One of the mysteries of the English language finally explained.
A boss or leader; a person in charge of something.
- ‘When the last patient was seen, the team was invited to the home of the jefe for a meal of eggs, vegetables, and tortillas.’
- ‘Several jefes at the packing plants had mentioned a place called La Libertad, in the extreme southern tip of Chiapas, a banana plantation area we'd not known of, so on our final day we headed down that way.’
- ‘Nothing's more fun than winning, and it's time to tell the Democratic jefes that winning in politics requires getting more people (not more money) than the other side gets.’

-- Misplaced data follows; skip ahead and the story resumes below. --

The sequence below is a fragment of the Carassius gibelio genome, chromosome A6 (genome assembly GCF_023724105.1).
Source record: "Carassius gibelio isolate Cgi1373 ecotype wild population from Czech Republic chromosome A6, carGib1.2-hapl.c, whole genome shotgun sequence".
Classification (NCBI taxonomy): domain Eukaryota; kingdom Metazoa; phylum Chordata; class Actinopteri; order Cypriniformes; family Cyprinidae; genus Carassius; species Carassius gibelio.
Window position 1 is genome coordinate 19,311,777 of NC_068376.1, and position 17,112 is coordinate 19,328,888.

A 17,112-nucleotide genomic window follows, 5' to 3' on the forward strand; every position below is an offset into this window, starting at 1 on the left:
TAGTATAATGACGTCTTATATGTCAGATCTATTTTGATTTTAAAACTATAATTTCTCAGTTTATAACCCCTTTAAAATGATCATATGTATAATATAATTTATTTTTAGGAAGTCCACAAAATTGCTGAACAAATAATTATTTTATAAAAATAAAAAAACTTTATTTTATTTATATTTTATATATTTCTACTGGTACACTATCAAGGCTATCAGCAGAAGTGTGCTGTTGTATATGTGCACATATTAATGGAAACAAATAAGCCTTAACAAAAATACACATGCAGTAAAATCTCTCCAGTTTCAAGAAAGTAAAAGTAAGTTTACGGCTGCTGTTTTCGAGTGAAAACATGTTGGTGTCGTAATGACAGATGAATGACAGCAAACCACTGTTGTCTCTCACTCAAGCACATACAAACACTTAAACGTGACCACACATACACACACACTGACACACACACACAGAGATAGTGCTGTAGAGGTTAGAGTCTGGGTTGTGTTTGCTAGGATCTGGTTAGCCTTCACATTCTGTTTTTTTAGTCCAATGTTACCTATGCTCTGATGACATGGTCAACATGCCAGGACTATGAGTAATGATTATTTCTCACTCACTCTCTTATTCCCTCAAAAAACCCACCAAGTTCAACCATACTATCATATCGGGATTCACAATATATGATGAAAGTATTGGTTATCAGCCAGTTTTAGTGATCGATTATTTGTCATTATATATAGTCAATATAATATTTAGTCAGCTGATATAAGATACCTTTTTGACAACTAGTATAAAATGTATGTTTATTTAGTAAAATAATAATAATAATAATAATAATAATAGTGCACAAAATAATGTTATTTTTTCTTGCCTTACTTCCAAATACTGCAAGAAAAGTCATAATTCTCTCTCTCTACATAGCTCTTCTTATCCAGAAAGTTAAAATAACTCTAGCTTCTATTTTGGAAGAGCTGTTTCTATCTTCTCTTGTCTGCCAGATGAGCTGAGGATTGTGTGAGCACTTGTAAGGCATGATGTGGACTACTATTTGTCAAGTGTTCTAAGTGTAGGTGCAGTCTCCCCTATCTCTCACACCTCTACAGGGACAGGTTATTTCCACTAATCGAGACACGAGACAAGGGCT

- ‘These would definitely not run into elevated costs, yet no action is being taken despite the fact that jefes in the Ministry of Works have agreed with me on this system of more efficient use of streets and roads in Port-of-Spain.’
- ‘Pero, I'm getting dirty looks from the jefe so let me get you those books.’
Late 19th century: Spanish from French chef chief.
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